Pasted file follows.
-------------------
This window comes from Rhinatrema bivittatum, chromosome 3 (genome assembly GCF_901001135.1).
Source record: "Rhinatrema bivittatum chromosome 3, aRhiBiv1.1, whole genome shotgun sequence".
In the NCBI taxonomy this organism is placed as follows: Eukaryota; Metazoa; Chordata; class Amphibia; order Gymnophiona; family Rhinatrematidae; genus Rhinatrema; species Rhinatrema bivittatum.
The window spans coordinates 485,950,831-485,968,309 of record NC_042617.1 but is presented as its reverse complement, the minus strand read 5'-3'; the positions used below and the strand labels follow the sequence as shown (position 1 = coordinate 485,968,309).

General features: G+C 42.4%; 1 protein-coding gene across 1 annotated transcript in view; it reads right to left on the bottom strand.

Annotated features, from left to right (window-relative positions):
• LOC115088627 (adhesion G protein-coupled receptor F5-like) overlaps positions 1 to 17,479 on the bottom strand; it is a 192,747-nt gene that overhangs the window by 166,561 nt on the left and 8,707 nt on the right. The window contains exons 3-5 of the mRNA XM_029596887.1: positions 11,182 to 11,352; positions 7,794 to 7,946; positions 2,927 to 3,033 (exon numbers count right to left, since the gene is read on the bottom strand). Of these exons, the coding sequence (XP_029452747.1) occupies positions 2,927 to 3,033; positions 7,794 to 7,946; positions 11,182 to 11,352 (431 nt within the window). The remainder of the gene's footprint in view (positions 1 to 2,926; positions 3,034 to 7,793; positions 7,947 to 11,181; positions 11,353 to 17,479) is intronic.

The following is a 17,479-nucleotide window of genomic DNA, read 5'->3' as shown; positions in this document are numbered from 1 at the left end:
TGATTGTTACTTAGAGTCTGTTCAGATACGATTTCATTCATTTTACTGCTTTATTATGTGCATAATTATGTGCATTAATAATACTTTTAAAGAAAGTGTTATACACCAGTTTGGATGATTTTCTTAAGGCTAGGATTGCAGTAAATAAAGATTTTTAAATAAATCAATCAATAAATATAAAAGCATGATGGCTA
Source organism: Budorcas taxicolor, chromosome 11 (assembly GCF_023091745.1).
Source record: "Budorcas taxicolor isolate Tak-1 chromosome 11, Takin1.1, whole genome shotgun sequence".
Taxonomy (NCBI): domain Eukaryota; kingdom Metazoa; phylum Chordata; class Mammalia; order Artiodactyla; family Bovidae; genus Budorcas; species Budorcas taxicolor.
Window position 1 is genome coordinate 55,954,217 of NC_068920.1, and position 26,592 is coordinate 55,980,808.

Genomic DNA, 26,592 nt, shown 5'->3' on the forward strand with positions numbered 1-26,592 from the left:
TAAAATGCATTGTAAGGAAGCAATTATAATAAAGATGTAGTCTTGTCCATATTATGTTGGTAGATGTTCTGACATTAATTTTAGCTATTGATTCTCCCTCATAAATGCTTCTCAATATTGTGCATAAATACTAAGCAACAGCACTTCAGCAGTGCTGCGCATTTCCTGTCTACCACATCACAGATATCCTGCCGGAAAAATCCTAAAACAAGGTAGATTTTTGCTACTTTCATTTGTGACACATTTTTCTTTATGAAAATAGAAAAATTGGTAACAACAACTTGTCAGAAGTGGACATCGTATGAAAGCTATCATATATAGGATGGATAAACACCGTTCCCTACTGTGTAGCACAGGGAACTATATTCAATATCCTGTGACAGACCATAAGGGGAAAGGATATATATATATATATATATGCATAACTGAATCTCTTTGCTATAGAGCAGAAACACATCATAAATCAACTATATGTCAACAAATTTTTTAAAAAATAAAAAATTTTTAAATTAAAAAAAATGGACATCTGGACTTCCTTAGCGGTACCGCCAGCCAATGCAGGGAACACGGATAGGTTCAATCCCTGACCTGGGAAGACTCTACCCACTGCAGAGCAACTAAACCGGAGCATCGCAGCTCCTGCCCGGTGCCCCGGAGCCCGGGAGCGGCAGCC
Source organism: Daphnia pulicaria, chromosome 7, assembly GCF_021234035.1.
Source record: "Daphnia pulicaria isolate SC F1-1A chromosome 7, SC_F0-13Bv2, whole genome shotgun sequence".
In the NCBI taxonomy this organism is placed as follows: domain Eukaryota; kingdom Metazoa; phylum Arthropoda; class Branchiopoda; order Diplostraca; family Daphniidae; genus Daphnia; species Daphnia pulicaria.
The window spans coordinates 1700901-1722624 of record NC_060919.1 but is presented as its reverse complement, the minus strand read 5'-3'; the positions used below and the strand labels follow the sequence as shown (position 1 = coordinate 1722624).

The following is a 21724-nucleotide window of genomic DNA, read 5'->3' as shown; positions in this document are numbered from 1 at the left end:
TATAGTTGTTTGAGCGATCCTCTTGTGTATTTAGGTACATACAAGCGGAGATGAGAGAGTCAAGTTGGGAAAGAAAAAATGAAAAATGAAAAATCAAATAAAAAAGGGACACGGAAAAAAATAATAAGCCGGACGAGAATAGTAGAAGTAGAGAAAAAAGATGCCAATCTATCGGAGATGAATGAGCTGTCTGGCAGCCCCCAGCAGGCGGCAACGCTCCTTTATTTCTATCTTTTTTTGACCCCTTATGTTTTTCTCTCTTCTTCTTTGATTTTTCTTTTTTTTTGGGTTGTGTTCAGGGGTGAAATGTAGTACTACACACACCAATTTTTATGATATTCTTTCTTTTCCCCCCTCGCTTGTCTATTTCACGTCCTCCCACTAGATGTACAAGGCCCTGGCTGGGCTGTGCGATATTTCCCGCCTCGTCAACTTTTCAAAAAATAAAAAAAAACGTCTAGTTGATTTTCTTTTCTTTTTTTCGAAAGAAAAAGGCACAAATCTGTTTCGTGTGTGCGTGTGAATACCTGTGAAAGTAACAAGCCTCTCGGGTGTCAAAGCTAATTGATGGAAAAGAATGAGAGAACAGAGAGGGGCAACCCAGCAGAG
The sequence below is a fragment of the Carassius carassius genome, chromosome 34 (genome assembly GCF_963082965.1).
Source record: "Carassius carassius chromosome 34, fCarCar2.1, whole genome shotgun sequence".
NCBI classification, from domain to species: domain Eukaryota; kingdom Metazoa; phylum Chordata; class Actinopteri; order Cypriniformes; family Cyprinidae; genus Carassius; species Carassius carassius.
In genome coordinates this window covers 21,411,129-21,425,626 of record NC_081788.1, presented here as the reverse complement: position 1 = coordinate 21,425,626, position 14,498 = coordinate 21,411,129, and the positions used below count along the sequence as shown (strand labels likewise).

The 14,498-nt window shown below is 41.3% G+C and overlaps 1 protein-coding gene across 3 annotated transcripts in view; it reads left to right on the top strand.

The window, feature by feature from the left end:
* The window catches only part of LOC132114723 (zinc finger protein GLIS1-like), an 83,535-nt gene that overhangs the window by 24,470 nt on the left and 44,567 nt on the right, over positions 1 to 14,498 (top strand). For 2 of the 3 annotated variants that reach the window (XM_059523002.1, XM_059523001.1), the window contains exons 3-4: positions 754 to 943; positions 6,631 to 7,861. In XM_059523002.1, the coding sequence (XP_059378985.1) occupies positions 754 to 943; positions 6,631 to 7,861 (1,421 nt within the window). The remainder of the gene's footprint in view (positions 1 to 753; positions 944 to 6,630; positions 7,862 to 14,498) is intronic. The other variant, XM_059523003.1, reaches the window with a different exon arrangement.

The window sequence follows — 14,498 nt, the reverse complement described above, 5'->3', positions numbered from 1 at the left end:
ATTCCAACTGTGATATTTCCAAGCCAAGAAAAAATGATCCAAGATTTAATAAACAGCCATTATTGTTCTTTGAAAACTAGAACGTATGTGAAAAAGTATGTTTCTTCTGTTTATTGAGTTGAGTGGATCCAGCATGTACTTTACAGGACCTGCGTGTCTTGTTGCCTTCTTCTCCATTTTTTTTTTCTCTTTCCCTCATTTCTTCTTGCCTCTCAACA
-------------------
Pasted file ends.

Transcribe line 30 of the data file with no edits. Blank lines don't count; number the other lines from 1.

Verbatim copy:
ATTCCAACTGTGATATTTCCAAGCCAAGAAAAAATGATCCAAGATTTAATAAACAGCCATTATTGTTCTTTGAAAACTAGAACGTATGTGAAAAAGTATGTTTCTTCTGTTTATTGAGTTGAGTGGATCCAGCATGTACTTTACAGGACCTGCGTGTCTTGTTGCCTTCTTCTCCATTTTTTTTTTCTCTTTCCCTCATTTCTTCTTGCCTCTCAACA